When it comes to the Dakota Conflict, there are two sides to the story. After all, there were two battle lines formed as the U.S. Army faced off against the Dakota people.


One of the presenters at the Wood Lake Battlefield Preservation Association meeting last week had a unique story — Sharon Espland is a descendant of Joseph R. Brown, who was a businessman, soldier and Indian agent during the Dakota Conflict , and Seth Eastman, a soldier and American Indian artist at the time.

Having family on both sides of the Dakota Conflict gives Espland a unique perspective as she tries to see the whole picture of life going on when the conflict began.

“My families crossed paths many times throughout history,” she said.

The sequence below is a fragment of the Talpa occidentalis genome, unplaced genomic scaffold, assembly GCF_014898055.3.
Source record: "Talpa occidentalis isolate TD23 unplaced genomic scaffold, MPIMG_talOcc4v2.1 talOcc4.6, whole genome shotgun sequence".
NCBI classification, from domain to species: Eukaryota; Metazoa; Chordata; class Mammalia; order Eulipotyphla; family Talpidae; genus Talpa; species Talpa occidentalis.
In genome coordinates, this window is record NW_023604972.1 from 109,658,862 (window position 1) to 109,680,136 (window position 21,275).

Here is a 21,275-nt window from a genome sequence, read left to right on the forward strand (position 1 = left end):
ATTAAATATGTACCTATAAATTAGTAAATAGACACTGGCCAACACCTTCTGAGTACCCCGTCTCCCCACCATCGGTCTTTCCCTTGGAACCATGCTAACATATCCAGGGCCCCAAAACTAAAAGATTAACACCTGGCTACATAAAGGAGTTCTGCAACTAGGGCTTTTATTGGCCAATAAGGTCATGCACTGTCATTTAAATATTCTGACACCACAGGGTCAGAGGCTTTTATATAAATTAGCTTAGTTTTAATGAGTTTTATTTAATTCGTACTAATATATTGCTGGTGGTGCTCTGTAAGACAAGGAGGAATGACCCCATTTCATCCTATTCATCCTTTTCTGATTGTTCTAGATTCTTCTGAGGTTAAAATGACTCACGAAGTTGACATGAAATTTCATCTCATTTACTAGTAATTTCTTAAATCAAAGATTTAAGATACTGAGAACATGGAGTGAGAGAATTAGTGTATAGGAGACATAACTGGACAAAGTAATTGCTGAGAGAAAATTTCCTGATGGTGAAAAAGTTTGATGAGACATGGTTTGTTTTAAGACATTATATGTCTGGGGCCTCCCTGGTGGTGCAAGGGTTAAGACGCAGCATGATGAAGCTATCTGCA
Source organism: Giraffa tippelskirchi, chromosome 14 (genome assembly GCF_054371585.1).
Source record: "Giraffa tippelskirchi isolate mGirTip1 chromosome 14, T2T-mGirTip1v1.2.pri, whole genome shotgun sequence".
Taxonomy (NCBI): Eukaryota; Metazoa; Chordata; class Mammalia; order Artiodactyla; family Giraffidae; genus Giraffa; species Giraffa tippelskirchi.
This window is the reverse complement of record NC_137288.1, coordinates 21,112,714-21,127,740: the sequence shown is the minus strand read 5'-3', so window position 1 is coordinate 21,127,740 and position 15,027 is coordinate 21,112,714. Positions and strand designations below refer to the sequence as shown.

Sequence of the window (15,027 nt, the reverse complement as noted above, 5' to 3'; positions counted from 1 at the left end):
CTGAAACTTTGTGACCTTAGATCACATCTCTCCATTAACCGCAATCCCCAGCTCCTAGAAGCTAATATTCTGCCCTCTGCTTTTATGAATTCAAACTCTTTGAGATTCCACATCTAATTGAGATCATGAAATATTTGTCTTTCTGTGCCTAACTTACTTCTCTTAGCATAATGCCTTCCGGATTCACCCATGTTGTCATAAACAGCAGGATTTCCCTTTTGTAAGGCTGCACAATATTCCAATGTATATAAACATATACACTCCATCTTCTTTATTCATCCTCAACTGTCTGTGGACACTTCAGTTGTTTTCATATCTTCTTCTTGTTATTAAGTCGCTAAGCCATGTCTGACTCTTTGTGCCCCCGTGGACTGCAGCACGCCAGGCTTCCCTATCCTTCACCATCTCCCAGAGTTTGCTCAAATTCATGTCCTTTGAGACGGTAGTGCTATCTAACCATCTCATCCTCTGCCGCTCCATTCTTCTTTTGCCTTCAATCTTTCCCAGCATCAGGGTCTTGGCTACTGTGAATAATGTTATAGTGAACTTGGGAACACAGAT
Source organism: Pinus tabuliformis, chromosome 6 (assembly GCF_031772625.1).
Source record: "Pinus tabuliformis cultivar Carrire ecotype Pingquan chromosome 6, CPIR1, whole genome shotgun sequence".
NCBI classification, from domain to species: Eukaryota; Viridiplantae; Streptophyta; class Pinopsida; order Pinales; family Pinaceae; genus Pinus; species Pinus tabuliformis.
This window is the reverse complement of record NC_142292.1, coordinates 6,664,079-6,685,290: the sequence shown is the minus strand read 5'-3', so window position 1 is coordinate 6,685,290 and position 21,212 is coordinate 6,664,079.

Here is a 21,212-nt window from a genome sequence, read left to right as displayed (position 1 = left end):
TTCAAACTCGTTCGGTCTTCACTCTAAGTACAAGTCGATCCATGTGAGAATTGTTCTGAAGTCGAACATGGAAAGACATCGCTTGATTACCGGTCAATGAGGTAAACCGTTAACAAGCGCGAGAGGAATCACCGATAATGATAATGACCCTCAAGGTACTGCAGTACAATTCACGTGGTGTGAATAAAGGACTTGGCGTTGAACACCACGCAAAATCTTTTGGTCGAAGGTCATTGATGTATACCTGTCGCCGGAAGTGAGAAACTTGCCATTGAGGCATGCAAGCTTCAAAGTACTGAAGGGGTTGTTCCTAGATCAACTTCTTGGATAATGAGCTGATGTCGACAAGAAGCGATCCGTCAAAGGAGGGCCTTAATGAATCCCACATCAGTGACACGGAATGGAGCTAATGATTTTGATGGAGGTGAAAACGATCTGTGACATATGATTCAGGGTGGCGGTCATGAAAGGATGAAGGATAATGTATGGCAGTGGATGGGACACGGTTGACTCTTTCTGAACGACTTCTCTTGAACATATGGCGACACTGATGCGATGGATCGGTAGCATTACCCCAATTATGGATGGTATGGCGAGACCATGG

When it comes to the Dakota Conflict, there are two sides to the story. After all, there were two battle lines formed as the U.S. Army faced off against the Dakota people. Among the battles fought during the  1862 conflict was the Battle of Wood Lake, and for the past several years individuals have been working to preserve the site of that battle. Known as the Wood Lake Battlefield Preservation Association (WLBPA), the group has worked to gain land easements, find grant dollars and gain a better perspective of the history, before, during and after the battle, and some of that perspective was offered this past Saturday in Granite Falls. One of the unique presenters at the meeting represented what one WLBPA member called a type of area royalty. Sharon Espland has a very unique lineage, as she is a descendant of Joseph R. Brown, who was a businessman, soldier and Indian agent during the Dakota Conflict (historic Brown’s Castle was his family home), and Seth Eastman, a soldier and American Indian artist whose daughter Nancy Eastman or Great Spirit Women, was the mother of Charles and John Eastman who both saw successes in their own way. John Eastman was Espland’s great-grandfather, and became one of the first ministers to the Dakota in the area. Having family on both sides of the Dakota Conflict gives Espland a unique perspective as she tries to see the whole picture of life going on when the conflict began. “My families crossed paths many times throughout history,” she said, adding she is trying her best to keep the memory of her family alive. She said the generation following her just does not have the same level of interest in their heritage. Espland commended the group at the symposium Saturday for its efforts to preserve history, adding she had learned things about her family from others who have demonstrated a commitment to keeping that history alive. Elden Lawrence, who is a member of the WLBPA talked about the Dakota way of life and explained the challenges his people continue to face as they try to maintain their own culture in a setting dominated by another. Lawrence said the challenge the Dakota face is some of what they believe even contradicts the white culture. He said the goal of the Dakota in its culture is not to climb the ladder to make oneself more important but to do just the opposite by trying to make oneself less in society.  “The way we view the world is different,” he said, adding the underlying issues of cultural differences are going to continue to be an issue until both cultures make an effort to understand each other. Tom Hosier, WLBPA president, said the work toward preserving the battlefield site continues, adding the group recent received a grant from the Civil War Preservation Trust to help put together a plan that would not only preserve the site but would help to interpret it and make it available for the public. Phil Thomason of Thomason and Associ-ates in Nashville, Tenn, presented a plan to the board and other symposium attendees about everything form walking trails to the efforts of gaining more land easements in the area in the future. Calling the site a Civil War battlefield location, Thomason said it is a unique piece of ground, not only because of its location in Minnesota but also because of its history as part of the Dakota Conflict creating different historical context. The ultimate plans for the site are going to be up to the WLBPA, said Thomason, but he thinks a good plan in place could really enhance tourism at the site and economic tourism for the region. The WLBPA current has a 54-acre easement at the site, and its hope is to take that easement in the future and get the site back to its original look when the battle took place.